It is worth noting that the twin objectives of saving money and reducing carbon emissions can often complement each other. Although some work programmes will inevitably require capital investment, there are several ways in which schools and trusts can start their decarbonisation journey at the same time as saving money.

So what can be done?

There are three main areas where schools and trusts can implement change:

1. Energy procurement

You can buy your energy in an efficient and sustainable manner across your organisation. Understanding your contracts and consumption can be a relatively quick win in saving money. Using a specialist broker who understands the market and gets to know your organisation can help in finding the best tariffs and contracts.

  • Understand your contracts and align your procurement process across a trust to minimise the administrative burden and maximise buying power.
  • Understand your consumption patterns and align with available supply capacity. A bit like minutes on a mobile phone contract. Buy too much and you are overpaying, too little and you will run short or pay a penalty. This is where Smart metering and data management can help.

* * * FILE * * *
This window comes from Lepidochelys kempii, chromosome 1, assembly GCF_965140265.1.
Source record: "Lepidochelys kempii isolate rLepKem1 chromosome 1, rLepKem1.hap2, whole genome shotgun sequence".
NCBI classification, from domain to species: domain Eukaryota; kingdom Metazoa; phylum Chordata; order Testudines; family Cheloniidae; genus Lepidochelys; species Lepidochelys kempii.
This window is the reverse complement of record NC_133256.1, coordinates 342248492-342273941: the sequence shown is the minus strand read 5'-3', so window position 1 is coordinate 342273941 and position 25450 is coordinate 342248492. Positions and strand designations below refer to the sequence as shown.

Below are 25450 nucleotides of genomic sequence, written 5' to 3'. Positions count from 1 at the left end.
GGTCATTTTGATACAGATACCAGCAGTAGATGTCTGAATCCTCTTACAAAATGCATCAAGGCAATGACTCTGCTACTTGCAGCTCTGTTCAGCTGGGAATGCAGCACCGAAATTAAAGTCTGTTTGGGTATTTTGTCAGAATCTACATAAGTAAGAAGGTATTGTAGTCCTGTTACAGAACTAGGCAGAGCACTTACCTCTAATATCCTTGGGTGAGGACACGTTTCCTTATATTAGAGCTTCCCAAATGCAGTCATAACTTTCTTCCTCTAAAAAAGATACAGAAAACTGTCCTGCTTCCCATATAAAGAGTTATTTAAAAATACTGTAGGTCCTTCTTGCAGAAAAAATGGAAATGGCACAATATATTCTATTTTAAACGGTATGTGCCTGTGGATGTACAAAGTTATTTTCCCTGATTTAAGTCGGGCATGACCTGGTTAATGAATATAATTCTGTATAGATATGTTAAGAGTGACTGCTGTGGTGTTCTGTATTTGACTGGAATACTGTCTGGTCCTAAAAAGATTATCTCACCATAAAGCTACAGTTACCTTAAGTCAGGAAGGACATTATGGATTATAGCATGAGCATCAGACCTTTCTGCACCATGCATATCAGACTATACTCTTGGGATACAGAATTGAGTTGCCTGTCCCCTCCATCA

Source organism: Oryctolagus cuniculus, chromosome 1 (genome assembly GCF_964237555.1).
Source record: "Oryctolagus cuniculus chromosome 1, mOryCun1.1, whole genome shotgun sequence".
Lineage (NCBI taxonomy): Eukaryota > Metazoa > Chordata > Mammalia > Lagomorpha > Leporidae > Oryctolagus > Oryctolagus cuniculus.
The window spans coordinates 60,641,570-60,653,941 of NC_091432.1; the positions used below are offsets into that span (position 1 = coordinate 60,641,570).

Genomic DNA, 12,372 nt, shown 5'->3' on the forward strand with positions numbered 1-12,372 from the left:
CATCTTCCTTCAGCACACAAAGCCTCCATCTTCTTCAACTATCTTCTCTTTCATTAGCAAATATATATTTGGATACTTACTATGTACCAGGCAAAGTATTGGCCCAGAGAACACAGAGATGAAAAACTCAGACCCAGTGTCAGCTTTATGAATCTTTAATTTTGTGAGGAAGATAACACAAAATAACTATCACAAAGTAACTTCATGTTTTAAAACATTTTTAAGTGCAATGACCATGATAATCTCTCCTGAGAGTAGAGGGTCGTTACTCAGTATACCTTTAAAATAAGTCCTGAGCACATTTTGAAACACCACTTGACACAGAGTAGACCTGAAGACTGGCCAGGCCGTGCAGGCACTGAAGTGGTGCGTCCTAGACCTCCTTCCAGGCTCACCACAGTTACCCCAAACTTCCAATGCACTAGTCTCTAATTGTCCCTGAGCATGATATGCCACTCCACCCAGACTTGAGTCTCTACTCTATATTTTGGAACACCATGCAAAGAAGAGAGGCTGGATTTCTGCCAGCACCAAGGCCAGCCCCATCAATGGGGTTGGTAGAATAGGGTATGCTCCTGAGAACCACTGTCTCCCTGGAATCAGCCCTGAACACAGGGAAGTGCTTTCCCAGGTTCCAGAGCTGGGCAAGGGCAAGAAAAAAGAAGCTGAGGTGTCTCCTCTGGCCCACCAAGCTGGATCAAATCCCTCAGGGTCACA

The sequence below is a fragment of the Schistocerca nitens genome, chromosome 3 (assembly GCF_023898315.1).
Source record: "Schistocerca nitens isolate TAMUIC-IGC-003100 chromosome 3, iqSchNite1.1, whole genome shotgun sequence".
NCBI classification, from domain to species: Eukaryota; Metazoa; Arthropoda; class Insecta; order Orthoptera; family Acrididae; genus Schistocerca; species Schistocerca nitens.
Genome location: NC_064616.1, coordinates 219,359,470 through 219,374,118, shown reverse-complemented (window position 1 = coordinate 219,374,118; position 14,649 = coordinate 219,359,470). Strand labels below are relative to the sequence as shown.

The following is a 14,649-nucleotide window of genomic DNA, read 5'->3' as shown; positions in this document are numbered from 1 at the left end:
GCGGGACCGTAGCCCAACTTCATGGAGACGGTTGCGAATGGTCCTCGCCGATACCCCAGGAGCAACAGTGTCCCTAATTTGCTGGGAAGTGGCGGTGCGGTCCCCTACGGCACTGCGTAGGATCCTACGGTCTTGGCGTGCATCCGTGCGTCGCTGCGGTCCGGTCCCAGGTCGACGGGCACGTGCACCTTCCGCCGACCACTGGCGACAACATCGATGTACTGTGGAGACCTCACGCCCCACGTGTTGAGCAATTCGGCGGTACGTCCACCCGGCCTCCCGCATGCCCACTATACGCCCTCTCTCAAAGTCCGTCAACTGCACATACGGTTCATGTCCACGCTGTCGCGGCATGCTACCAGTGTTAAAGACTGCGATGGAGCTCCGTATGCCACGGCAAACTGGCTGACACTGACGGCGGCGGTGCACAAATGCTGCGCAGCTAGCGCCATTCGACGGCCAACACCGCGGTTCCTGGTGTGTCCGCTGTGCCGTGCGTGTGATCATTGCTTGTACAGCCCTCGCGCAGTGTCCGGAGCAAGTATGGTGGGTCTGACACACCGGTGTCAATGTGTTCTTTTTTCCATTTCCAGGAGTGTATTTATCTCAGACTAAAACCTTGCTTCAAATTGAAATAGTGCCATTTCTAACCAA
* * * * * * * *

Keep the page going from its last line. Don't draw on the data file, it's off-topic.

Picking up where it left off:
• Look at moving to green energy tariffs as an easy first step to lower your carbon footprint.
  • Work with a specialist broker with a transparent fee structure who will explain the risks and benefits of different contracts and suppliers and help you get the best deal.

2. Reduce energy consumption

50–60% of energy in a typical school is used when there are no students in the building. Reducing the amount of energy consumed will save costs and reduce carbon emissions. For most schools and trusts the areas of most benefit come from the following:

  • Switching to LED lighting
  • Insulation of building fabric and heating pipework
  • Correctly operating Building Management Systems
  • Installation of heating controls
  • Smart switching of heating and electrical systems
  • Behavioural change for building users